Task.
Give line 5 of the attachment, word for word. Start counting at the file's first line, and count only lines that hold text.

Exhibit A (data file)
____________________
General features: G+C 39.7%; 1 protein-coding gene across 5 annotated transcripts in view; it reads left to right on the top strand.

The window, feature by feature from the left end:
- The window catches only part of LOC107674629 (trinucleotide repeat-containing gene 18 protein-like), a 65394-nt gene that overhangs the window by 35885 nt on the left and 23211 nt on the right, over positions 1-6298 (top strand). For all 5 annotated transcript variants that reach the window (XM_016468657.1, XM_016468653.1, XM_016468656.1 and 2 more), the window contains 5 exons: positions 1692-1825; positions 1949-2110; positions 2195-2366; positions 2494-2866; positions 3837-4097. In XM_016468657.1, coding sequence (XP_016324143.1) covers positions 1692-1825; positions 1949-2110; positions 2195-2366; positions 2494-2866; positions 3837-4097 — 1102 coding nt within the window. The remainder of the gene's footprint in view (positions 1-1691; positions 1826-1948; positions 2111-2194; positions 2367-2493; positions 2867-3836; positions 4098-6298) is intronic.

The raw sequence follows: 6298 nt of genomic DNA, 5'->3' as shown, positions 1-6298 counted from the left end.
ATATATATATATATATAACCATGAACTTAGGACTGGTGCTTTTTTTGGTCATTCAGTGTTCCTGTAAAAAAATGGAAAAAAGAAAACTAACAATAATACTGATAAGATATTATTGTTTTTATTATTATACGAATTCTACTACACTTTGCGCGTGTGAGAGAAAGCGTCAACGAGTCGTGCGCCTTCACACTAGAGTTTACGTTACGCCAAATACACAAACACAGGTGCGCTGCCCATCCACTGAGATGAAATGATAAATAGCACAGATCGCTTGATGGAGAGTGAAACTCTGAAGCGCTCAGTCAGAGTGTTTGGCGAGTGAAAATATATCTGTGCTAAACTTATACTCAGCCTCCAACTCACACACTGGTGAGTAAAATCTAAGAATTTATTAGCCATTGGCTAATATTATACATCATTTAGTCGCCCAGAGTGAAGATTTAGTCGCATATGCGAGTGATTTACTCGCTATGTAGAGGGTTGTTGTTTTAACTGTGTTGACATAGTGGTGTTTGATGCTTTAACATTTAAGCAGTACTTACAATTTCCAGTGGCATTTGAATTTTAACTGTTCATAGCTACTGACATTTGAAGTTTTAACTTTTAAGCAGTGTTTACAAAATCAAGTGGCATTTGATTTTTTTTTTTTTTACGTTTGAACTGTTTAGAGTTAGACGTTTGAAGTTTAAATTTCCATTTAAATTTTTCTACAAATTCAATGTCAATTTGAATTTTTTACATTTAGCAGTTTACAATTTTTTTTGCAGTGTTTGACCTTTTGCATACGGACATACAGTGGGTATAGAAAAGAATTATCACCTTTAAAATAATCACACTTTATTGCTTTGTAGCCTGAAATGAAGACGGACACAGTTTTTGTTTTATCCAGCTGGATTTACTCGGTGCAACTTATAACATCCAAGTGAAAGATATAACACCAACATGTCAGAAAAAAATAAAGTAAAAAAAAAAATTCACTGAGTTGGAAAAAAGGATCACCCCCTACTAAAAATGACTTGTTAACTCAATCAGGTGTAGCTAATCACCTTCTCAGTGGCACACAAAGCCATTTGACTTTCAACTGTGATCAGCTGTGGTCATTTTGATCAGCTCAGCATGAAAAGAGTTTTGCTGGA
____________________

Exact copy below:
ATATATATATATATATAACCATGAACTTAGGACTGGTGCTTTTTTTGGTCATTCAGTGTTCCTGTAAAAAAATGGAAAAAAGAAAACTAACAATAATACTGATAAGATATTATTGTTTTTATTATTATACGAATTCTACTACACTTTGCGCGTGTGAGAGAAAGCGTCAACGAGTCGTGCGCCTTCACACTAGAGTTTACGTTACGCCAAATACACAAACACAGGTGCGCTGCCCATCCACTGAGATGAAATGATAAATAGCACAGATCGCTTGATGGAGAGTGAAACTCTGAAGCGCTCAGTCAGAGTGTTTGGCGAGTGAAAATATATCTGTGCTAAACTTATACTCAGCCTCCAACTCACACACTGGTGAGTAAAATCTAAGAATTTATTAGCCATTGGCTAATATTATACATCATTTAGTCGCCCAGAGTGAAGATTTAGTCGCATATGCGAGTGATTTACTCGCTATGTAGAGGGTTGTTGTTTTAACTGTGTTGACATAGTGGTGTTTGATGCTTTAACATTTAAGCAGTACTTACAATTTCCAGTGGCATTTGAATTTTAACTGTTCATAGCTACTGACATTTGAAGTTTTAACTTTTAAGCAGTGTTTACAAAATCAAGTGGCATTTGATTTTTTTTTTTTTTACGTTTGAACTGTTTAGAGTTAGACGTTTGAAGTTTAAATTTCCATTTAAATTTTTCTACAAATTCAATGTCAATTTGAATTTTTTACATTTAGCAGTTTACAATTTTTTTTGCAGTGTTTGACCTTTTGCATACGGACATACAGTGGGTATAGAAAAGAATTATCACCTTTAAAATAATCACACTTTATTGCTTTGTAGCCTGAAATGAAGACGGACACAGTTTTTGTTTTATCCAGCTGGATTTACTCGGTGCAACTTATAACATCCAAGTGAAAGATATAACACCAACATGTCAGAAAAAAATAAAGTAAAAAAAAAAATTCACTGAGTTGGAAAAAAGGATCACCCCCTACTAAAAATGACTTGTTAACTCAATCAGGTGTAGCTAATCACCTTCTCAGTGGCACACAAAGCCATTTGACTTTCAACTGTGATCAGCTGTGGTCATTTTGATCAGCTCAGCATGAAAAGAGTTTTGCTGGA